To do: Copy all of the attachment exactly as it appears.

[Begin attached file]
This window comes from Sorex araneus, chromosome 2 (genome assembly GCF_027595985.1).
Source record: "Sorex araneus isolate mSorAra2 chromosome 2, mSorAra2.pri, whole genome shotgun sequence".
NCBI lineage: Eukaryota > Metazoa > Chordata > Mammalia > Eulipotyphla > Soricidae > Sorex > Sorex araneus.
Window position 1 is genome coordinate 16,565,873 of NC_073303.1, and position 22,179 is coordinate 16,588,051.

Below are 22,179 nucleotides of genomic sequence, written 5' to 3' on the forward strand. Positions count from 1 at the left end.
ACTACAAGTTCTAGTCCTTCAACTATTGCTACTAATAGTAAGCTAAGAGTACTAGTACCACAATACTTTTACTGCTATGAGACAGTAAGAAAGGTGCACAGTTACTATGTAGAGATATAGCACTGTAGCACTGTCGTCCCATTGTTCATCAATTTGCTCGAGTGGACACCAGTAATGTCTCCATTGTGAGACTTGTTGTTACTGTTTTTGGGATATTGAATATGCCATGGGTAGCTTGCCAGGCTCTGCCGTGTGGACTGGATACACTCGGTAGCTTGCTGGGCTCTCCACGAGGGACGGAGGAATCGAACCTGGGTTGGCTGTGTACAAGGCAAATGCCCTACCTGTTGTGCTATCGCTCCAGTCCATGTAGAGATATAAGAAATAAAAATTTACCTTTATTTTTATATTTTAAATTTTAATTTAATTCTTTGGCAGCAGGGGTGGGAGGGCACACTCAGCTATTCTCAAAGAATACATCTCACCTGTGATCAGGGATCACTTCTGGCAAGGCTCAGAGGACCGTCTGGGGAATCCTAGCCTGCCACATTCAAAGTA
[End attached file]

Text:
This window comes from Sorex araneus, chromosome 2 (genome assembly GCF_027595985.1).
Source record: "Sorex araneus isolate mSorAra2 chromosome 2, mSorAra2.pri, whole genome shotgun sequence".
NCBI lineage: Eukaryota > Metazoa > Chordata > Mammalia > Eulipotyphla > Soricidae > Sorex > Sorex araneus.
Window position 1 is genome coordinate 16,565,873 of NC_073303.1, and position 22,179 is coordinate 16,588,051.

Below are 22,179 nucleotides of genomic sequence, written 5' to 3' on the forward strand. Positions count from 1 at the left end.
ACTACAAGTTCTAGTCCTTCAACTATTGCTACTAATAGTAAGCTAAGAGTACTAGTACCACAATACTTTTACTGCTATGAGACAGTAAGAAAGGTGCACAGTTACTATGTAGAGATATAGCACTGTAGCACTGTCGTCCCATTGTTCATCAATTTGCTCGAGTGGACACCAGTAATGTCTCCATTGTGAGACTTGTTGTTACTGTTTTTGGGATATTGAATATGCCATGGGTAGCTTGCCAGGCTCTGCCGTGTGGACTGGATACACTCGGTAGCTTGCTGGGCTCTCCACGAGGGACGGAGGAATCGAACCTGGGTTGGCTGTGTACAAGGCAAATGCCCTACCTGTTGTGCTATCGCTCCAGTCCATGTAGAGATATAAGAAATAAAAATTTACCTTTATTTTTATATTTTAAATTTTAATTTAATTCTTTGGCAGCAGGGGTGGGAGGGCACACTCAGCTATTCTCAAAGAATACATCTCACCTGTGATCAGGGATCACTTCTGGCAAGGCTCAGAGGACCGTCTGGGGAATCCTAGCCTGCCACATTCAAAGTA